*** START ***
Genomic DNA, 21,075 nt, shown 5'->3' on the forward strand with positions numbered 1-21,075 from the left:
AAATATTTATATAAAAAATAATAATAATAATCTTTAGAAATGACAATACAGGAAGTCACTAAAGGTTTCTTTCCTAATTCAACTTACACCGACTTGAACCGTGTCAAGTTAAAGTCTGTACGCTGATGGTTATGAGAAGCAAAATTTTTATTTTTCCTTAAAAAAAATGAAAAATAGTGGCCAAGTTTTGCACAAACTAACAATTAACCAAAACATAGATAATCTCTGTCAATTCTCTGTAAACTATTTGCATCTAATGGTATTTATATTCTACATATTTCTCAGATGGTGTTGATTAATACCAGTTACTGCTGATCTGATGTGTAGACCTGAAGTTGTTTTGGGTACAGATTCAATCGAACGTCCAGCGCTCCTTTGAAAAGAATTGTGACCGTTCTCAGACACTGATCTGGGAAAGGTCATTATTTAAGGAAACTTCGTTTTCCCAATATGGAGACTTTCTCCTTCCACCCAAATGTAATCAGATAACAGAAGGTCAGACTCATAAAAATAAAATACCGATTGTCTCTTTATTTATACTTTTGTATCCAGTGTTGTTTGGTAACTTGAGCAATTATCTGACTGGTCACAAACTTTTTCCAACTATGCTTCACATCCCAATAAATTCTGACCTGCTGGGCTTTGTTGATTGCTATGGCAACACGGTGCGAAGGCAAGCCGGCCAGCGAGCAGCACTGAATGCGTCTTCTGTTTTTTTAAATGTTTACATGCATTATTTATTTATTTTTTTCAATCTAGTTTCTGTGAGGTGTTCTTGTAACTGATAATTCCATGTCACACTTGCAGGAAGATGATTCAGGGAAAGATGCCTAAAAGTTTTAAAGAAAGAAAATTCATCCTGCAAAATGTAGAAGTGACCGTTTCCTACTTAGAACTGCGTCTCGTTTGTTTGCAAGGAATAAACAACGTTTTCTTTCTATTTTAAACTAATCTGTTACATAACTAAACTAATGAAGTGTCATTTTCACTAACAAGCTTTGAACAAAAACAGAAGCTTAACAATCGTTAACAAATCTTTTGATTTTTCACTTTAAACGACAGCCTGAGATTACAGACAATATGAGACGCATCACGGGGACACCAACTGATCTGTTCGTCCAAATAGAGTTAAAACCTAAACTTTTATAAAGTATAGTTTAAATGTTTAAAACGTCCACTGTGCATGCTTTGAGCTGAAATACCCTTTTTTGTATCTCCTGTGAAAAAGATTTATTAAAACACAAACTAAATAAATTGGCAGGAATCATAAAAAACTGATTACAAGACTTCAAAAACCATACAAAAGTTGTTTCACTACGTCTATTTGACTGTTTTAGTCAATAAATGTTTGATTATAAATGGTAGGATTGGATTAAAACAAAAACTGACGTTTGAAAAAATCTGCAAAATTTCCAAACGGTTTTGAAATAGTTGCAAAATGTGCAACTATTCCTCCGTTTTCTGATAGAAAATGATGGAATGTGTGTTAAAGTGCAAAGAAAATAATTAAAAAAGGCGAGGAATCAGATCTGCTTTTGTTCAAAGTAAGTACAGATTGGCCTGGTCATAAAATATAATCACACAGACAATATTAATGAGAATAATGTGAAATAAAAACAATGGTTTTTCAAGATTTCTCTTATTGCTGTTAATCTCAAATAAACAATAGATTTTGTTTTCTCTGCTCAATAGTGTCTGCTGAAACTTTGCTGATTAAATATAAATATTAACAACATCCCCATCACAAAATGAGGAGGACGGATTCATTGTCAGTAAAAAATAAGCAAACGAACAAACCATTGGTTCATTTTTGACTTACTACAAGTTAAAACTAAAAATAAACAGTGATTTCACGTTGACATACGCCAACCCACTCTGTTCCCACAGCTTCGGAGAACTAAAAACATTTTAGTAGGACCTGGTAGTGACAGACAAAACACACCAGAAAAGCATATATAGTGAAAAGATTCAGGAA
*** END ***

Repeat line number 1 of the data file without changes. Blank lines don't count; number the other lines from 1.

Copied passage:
Genomic DNA, 21,075 nt, shown 5'->3' on the forward strand with positions numbered 1-21,075 from the left: